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Old 06-15-2004, 06:19 PM   #1
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how long do moonlights last

i just bought a customsealife light from someone and i love the moonlight i was just wondering how long it takes for them to burn out if u should put it on every night or just do it occasionally waht do you guys do
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Old 06-15-2004, 06:29 PM   #2
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i put mine on an hour in the mourning before my regular lights come on then i turn the regular lights off at night then my moon lights come on for an hour after

its good to use atomatic timers so u dont have to turn the lights on anf off yourself
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Old 06-15-2004, 06:45 PM   #3
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My moon lights are LED , I have 4 of them and leave them on 24/7. I heard that for a longer life of the LED's it is better to leave them on then turn on & off all the time
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Old 06-15-2004, 06:48 PM   #4
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Most of the people I talk to say that its best to leave them on 24/7 the power usage is minimal.

You will, however, get a slight blueish shadow which can be annoying and undesireable when it comes to photography, Of course, you can always turn it off when you take your pictures!
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Old 06-16-2004, 12:34 AM   #5
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id have no problem leaving it on 24/7 i just didnt no if they burnt out easily i think mines led too so it should last a while right?
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Old 06-16-2004, 12:37 AM   #6
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LED should last a long time, I think?
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Old 06-16-2004, 12:54 AM   #7
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how big r the non led moonlights cause mine is very tiny so i think its led does n e one know how long the led's last
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Old 06-16-2004, 01:02 AM   #8
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i have mine go on 1 hour before and go off one hour after my normal lights...i tried keeping them on 24/7, but it seemed that my starfish didnt like to come out unless it was totaly dark in the tank
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Old 06-16-2004, 04:17 AM   #9
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How long an LED will last depends on several factors. Let's assume that the moonlight or DIY LED light you have is using a fairly bright LED of around 4000 to 5000 mcd, which is typical of a bright LED. Those LEDS are typically rated at 100,000 hours of continuous use under rated conditions. That would be more than 11 years if you left them on 24/7. This is assuming that the LED is powered at it's rated forward voltage and current. If your LEDS are operating at slightly less than the rated voltage or current, you can expect the longevity to increase.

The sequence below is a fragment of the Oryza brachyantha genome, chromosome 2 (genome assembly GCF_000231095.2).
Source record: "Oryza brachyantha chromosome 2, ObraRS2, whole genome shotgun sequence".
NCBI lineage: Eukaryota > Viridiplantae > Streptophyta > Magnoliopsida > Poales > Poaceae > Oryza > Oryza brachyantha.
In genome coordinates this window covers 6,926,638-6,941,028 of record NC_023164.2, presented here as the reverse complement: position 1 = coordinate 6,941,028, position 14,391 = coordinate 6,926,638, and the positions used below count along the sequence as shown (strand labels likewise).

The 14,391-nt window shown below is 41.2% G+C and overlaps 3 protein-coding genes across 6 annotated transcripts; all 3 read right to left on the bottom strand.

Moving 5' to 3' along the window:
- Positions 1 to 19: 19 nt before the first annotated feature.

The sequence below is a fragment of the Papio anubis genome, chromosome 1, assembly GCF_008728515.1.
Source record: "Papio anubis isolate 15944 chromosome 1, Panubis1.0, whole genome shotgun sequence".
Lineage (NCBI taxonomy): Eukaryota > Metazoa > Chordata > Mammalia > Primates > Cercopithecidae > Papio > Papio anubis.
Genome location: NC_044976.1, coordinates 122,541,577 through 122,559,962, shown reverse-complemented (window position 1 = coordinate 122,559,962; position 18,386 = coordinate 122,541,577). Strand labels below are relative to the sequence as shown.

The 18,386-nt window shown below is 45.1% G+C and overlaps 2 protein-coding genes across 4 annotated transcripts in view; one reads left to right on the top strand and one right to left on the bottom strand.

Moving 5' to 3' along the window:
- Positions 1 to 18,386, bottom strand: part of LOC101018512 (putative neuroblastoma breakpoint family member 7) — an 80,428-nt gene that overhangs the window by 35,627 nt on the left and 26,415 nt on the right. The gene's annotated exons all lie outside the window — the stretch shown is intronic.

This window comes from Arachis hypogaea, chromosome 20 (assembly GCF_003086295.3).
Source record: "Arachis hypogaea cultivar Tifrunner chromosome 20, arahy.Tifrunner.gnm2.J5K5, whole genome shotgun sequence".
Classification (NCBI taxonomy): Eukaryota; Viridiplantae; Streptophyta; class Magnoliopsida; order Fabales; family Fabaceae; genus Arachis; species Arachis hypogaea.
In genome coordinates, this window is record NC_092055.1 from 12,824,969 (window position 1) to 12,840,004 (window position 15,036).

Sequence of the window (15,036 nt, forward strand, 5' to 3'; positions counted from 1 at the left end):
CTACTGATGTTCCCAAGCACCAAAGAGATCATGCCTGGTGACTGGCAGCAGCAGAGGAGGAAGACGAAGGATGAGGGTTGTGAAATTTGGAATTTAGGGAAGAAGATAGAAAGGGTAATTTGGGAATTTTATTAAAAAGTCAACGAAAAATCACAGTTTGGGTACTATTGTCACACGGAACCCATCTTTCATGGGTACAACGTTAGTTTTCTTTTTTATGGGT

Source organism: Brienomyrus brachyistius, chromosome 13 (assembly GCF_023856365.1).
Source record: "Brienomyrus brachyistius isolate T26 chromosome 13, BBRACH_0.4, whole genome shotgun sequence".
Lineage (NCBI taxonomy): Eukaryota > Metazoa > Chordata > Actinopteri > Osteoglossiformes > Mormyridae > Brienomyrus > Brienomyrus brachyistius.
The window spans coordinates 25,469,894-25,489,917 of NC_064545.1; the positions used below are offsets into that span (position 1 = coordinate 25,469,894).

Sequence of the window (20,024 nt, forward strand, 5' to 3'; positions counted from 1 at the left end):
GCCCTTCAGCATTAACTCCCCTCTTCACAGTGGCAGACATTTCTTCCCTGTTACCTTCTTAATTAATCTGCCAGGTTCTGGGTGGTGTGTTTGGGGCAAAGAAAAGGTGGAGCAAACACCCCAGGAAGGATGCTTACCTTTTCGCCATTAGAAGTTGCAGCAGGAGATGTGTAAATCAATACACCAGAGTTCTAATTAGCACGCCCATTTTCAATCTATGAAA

To say that the LED will last longer if you leave it on, rather than cycling the power on and off, is really a stretch. An LED in a flasher circuit can last many times longer than its rated lifecycle due to the fact that it is only lit for a small amount of time. In fact, some circuits that utilize high-powered LEDS to produce an intense amount of light will often flash the LED on and off many times per second. The result is that the LED flashes at a rate such that the "on" time is greater than the "off" time, so the human eye doesnt notice that the LED is actually off. The Duty cycle is such that the LED is actually off for a measurable amount of time in a given time frame which increases the longevity of the LED itself. Also, an LED generally has a greater "peak" forward current than its continuous rated current. When the LED is "pulsed" on and off rapidly, the circuit can be designed to operate near this peak current rating where the LED will produce even greater intensity. LEDs really are very robust devices and not as sensitive as you may be led to believe.

If you build the LED light yourself and design the circuit around the LED that you are using, the LEDs themselves should last many many years. If you operate the LEDs at voltages greater than their rated forward voltage or exceed their maximum continuous forward current ratings, then the life of the LED will be shortened. I wouldnt worry about turning them off and on again. The lifecycle of an LED, even under slightly adverse conditions, should far exceed that of an ordinary light bulb or flourescent tube; which would probably be replaced ten-fold before you needed to replace a one dollar LED. If your thinking about building your own LED lighting, dont be afraid to ask for some advice and get the most out of your money.
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Old 06-16-2004, 07:16 AM   #10
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Good answer youronlysin. An LED doesn't have a filiment to burn out like a light bulb. Without getting too technical an LED produces light by launching atoms from one electrode to another, kind of like arcing. So it will continue to work until it runs out of atoms on 1 side. This isn't exactly right, but gives a better idea than the actual explanation : ) The rate of the arcing produces different frequencies (color) of light, but only in clear bulb led's that give colored light. Colored bulb led's all run at about the same frequency and depend on the plastic to color the light. Interesting side note, unlike a light bulb increasing or decreasing voltage to an led will not really affect its brightness. It either works or it won't depending on the voltage it receives.
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